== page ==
- In a large bowl, combine 1 cup buttermilk, 2 teaspoons salt, and 1 teaspoon MSG and whisk until they’re well mixed.
- Trim off the thin, tapered end of the chicken and butterfly each breast, slicing it in half crosswise to create four fillets that are roughly ½ inch thick.
- Add the chicken to the brine and cover it with a piece of plastic wrap. Place the bowl in the refrigerator for four hours.
- Make the breading in a large bowl by combining the flour, baking powder, remaining salt, remaining MSG, white pepper, black pepper, cayenne pepper, and garlic powder.
- In a separate bowl, beat together the egg and buttermilk.
- In a large Dutch oven or wok, heat 3 inches of oil over medium-high heat. If you’re using an electric tabletop fryer, fill the unit to its MAX line. When the oil reaches 325 degrees, reduce the heat to medium-low.
- Remove the chicken from the brine and shake off any excess liquid. Dip the brined chicken into the flour mixture, pressing it lightly until the flour adheres. Dunk the chicken into the egg mixture before returning it to the flour mixture, pressing it down firmly into the flour. Toss the chicken around in the flour mixture a bit to create a craggly, bumpy flour coating.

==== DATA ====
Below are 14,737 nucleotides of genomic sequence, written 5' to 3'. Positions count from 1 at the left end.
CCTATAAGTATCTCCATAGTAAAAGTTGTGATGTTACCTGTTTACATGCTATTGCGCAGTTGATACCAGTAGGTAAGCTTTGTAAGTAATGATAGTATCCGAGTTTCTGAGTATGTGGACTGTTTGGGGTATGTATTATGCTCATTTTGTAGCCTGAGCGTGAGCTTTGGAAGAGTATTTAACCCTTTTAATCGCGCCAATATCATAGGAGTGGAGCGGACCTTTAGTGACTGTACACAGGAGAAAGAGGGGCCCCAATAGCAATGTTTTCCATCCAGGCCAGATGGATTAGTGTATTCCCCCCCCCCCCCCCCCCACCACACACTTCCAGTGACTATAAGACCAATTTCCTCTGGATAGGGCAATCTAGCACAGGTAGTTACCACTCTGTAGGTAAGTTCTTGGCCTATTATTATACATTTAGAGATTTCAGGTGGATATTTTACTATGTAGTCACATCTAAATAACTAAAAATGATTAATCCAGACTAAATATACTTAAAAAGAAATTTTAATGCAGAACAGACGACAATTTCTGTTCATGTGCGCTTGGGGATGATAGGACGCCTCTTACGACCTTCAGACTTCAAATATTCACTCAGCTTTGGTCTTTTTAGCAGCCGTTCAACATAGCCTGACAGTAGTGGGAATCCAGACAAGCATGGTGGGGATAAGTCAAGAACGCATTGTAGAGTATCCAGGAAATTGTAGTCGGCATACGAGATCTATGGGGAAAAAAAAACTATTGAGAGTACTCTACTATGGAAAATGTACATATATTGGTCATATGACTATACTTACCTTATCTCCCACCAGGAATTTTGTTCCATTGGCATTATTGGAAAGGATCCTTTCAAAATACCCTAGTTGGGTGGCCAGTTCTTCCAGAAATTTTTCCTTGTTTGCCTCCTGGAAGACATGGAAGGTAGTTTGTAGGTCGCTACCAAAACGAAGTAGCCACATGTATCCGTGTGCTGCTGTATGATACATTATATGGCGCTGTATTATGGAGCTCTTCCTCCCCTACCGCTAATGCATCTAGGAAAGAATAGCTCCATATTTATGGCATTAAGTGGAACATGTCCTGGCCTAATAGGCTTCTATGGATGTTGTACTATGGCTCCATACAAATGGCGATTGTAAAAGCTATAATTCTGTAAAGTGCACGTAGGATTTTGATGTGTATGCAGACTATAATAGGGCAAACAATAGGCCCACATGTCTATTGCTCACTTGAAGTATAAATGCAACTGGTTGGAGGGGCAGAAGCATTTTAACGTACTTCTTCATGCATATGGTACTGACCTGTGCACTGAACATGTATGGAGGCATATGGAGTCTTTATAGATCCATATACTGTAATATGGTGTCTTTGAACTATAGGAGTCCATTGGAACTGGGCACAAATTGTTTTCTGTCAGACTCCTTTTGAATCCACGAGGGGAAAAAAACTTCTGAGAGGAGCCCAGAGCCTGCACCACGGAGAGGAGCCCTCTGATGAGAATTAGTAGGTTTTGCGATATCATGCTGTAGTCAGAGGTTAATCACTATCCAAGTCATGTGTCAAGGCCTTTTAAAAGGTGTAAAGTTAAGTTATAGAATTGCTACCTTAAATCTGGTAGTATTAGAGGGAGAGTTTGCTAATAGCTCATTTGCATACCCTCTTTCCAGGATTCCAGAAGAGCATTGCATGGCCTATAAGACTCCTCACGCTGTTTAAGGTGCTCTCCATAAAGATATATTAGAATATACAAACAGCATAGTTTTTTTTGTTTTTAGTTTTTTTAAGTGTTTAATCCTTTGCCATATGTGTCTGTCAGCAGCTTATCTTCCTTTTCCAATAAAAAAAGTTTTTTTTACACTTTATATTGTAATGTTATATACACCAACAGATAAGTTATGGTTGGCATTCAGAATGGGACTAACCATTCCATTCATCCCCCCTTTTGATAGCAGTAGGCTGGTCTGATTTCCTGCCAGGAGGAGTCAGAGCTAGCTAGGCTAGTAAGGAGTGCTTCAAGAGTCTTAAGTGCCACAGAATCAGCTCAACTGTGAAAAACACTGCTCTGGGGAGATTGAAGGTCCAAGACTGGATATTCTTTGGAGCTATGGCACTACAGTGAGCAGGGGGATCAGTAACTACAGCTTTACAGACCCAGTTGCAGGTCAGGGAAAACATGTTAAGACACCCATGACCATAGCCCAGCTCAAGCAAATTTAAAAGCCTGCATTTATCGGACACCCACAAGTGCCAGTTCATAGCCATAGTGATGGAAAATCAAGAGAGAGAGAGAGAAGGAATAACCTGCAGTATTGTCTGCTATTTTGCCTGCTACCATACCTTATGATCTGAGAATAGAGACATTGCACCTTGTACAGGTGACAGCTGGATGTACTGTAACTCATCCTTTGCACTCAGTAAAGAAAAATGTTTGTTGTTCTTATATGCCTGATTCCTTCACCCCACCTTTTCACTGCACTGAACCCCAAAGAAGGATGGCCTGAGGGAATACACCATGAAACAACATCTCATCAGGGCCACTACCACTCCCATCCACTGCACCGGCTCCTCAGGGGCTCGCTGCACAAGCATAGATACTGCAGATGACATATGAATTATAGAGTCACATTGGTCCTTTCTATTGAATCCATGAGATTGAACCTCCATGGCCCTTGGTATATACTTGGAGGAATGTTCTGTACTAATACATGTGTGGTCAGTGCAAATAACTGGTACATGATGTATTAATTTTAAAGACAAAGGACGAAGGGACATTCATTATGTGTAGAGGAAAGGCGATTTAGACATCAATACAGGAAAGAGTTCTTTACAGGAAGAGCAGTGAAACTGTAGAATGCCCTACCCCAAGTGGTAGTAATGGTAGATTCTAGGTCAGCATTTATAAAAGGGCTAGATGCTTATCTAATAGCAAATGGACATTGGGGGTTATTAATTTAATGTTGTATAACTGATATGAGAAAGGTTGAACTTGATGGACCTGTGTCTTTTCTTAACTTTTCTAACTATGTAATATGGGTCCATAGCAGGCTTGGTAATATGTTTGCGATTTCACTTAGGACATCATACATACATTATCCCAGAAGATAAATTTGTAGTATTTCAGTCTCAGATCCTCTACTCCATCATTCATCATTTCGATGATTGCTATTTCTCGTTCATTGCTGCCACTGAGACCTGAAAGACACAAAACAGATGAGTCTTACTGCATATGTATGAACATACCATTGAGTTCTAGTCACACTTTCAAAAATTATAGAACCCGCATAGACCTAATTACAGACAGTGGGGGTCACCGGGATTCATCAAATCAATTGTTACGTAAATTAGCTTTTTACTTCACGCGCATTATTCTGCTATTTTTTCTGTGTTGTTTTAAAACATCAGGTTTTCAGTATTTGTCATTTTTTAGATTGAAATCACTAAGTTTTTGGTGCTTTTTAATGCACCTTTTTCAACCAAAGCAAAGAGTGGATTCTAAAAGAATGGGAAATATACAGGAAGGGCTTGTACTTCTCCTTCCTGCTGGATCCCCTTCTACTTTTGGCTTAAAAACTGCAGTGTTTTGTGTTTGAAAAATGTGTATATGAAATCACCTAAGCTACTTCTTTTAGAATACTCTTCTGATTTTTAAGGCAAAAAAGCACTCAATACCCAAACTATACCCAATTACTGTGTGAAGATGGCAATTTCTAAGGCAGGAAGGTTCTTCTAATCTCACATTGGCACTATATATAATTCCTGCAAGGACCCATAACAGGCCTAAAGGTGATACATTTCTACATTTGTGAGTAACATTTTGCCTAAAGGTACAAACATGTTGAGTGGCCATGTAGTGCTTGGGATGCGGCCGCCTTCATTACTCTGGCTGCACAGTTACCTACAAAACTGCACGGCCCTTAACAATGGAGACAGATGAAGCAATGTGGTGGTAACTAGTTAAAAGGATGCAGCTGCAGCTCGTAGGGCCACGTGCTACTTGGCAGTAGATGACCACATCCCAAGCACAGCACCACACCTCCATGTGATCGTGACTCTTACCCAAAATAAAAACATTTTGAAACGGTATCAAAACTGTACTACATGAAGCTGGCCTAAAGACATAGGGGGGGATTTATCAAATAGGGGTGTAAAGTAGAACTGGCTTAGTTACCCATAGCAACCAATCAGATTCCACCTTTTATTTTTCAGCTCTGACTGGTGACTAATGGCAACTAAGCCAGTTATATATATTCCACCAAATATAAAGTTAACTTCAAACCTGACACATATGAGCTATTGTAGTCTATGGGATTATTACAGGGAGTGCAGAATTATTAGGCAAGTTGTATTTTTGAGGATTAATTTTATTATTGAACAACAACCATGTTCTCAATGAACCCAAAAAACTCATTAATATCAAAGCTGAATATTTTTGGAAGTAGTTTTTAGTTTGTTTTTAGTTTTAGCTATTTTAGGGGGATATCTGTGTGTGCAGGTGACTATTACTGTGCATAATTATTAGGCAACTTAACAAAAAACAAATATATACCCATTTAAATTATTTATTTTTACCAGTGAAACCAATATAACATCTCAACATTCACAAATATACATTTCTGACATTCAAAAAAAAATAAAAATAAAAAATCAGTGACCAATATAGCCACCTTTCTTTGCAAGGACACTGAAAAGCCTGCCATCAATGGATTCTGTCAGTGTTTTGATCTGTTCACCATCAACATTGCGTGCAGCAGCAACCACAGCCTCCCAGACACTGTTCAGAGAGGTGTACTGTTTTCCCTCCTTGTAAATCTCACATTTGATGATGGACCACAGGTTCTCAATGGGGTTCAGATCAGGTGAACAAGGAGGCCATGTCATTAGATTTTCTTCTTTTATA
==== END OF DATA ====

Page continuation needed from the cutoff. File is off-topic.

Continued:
- Shake off any excess flour and carefully drop the chicken into the hot oil. Be careful not to overcrowd the fryer. Depending on the size of your fryer, you should be able to fry two to four chicken pieces at a time.
- Fry the chicken until it’s golden brown and crispy on all sides, 8 to 10 minutes, and a meat thermometer probed into the center of the chicken registers 165 degrees Fahrenheit.
- Remove the chicken to a paper towel-lined plate and allow the oil to come back up to temperature before frying the rest of the chicken.
- Meanwhile, heat a cast iron skillet or saute pan over medium-high heat. Butter the insides of each top and bottom bun with ½ tablespoon of butter. Place the buns butter-side down on the skillet and cook until they’re golden brown and toasted, about 2 minutes.
- Make the sandwiches by coating the bottom and top bun with ½ tablespoon of mayonnaise. For spicy mayonnaise, combine the mayo, hot sauce, paprika, garlic powder, and cayenne before spreading it on the bun.
- Add three or four pickles to the bottom bun and top it with the fried chicken. Finish the sandwich by placing the top bun on top of the fried chicken.